Calculating Software Localization Costs and Savings Using LRM

We’ve created a simple online calculator to estimate your hidden localization costs as well as the potential savings you can achieve with Lingoport Resource Manager’s (LRM) continuous localization benefits. The calculator is not intended to be perfect, but it should help you consider the cost principles involved.

Try the Lingoport Resource Manager ROI Calculator.

Reasons why software localization processing is costing you so much are summarized below.

Mind the GapMind the Gap

The gap between software development and localization has been a sore point since software was first localized. Development moves at a fast pace, with frequent sprints to release new features, and localization needs to keep up.

Status Quo

Out of necessity companies develop manual steps and scripts, with their own process for managing string localization. But these processes often lag behind development and frequently break down with shorter release cycles, small changes to source strings, and inconsistent timing of the return of translated strings.

Chances are good that internal process still takes time, introduces hassles, lacks organizational visibility via dashboard and messaging, isn’t scalable, and can’t be easily cloned for new projects and branches.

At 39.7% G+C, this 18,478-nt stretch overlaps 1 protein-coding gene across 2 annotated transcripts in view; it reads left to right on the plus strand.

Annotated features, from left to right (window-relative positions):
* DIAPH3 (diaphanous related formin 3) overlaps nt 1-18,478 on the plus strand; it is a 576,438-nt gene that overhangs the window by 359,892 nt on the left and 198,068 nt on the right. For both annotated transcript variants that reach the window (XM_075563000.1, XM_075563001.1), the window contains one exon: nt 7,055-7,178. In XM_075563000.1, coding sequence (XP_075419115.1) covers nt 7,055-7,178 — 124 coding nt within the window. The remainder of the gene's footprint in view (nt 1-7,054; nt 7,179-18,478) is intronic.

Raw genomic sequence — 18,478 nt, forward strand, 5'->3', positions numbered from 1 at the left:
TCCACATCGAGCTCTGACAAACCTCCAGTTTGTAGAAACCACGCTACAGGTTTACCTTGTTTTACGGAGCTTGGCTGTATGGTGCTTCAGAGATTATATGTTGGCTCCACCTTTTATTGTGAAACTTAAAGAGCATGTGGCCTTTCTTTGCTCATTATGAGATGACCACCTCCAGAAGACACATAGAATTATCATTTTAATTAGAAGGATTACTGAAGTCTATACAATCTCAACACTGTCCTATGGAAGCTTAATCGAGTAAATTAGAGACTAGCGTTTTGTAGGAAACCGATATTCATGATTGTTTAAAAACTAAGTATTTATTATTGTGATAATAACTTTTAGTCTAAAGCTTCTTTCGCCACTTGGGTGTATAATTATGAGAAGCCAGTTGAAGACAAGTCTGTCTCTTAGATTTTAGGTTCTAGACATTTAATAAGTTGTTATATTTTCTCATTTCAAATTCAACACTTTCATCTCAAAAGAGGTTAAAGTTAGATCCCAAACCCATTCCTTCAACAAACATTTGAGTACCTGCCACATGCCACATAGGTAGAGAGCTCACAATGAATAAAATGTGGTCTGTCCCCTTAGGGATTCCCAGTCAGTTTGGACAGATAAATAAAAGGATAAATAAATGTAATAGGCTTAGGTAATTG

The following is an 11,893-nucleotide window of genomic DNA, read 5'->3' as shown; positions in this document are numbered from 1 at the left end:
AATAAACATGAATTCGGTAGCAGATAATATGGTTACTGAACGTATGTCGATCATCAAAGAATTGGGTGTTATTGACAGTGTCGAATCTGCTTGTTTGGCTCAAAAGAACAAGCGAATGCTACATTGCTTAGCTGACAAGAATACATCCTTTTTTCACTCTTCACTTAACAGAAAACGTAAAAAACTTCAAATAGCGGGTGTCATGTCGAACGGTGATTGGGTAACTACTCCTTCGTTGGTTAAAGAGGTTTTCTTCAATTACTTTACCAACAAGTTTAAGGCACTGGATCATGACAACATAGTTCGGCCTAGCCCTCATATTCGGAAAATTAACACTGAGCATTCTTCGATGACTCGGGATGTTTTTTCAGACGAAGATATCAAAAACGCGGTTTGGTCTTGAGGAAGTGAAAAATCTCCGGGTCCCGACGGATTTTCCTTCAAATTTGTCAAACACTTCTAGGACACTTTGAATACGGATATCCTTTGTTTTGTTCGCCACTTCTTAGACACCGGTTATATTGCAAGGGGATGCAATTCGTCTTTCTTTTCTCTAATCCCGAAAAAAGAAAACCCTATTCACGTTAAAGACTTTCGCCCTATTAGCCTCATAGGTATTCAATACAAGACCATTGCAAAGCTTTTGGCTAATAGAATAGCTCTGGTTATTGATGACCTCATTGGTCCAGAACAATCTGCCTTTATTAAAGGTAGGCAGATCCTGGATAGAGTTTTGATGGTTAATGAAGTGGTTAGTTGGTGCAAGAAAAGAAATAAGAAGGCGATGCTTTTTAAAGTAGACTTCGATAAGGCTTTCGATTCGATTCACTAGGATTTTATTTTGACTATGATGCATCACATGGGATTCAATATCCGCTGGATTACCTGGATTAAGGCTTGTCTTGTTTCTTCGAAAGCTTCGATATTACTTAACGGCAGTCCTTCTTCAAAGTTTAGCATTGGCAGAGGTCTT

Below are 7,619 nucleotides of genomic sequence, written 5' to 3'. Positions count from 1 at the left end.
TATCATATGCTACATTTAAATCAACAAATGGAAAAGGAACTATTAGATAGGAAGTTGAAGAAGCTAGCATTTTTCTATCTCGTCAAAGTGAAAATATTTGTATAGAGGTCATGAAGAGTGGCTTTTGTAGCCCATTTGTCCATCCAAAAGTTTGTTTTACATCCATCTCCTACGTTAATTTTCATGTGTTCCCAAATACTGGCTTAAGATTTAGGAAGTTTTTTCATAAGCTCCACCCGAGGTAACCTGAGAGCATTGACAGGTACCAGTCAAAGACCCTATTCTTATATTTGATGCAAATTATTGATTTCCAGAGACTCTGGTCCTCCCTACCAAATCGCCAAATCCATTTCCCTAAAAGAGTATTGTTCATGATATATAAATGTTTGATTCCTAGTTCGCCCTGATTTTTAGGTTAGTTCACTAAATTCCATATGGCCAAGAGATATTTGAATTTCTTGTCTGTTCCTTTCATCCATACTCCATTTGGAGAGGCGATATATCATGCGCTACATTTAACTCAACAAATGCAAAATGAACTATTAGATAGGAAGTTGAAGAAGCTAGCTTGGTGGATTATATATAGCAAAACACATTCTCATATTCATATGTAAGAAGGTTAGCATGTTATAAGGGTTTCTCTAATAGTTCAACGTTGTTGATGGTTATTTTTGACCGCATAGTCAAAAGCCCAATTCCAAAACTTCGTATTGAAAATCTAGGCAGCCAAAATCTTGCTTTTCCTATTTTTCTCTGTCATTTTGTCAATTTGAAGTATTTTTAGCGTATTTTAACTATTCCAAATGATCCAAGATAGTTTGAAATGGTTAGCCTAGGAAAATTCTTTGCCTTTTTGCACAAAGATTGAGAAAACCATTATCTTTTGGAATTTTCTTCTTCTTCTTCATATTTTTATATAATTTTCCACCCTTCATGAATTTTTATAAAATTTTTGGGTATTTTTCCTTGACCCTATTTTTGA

We developed Lingoport Resource Manager (LRM) to deliver Continuous Software Localization. LRM integrates with source code repositories so that managing agile localization involves no intervention from the development team and gives visibility, speed and accuracy to all stakeholders – from product development, to localization and QA. It all just works and keeps up with development, while finding file problems early, when they are easy and fast to fix. Clients experience far faster localization that’s right in line with their agile development.

Agile localization projects typically have small numbers of words per file, combined with lots of file handling. Cost per word matters less, as velocity increases and multiple file updates average just over 50 words each. The minute you have to have an engineer handle those files or fix a file formatting issue, cost per word becomes irrelevant.

The critical issue behind that gap between development and localization is that it’s costing you speed and engineering overhead. Localization file bookkeeping pulls resources away from tasks that are core to responsibilities, like creating new product features or dealing with more strategic localization objectives.

Prep Kit ContentAny hitch in the process, like a missing curly bracket or a duplicate string ID, is often found later in QA or when something breaks. That means a developer has to go back and find where that issue occurs, causing additional lost progress.

Developers have come to expect to work with Continuous Integration systems that connect to their source control for automated processes, high visibility, and clear indication of where problems may occur. We see this commonly for security, code review and other coding quality measurements. Localization updates should be managed the very same way.

Status quo tasks that create development-localization gaps, costing your company money and speed: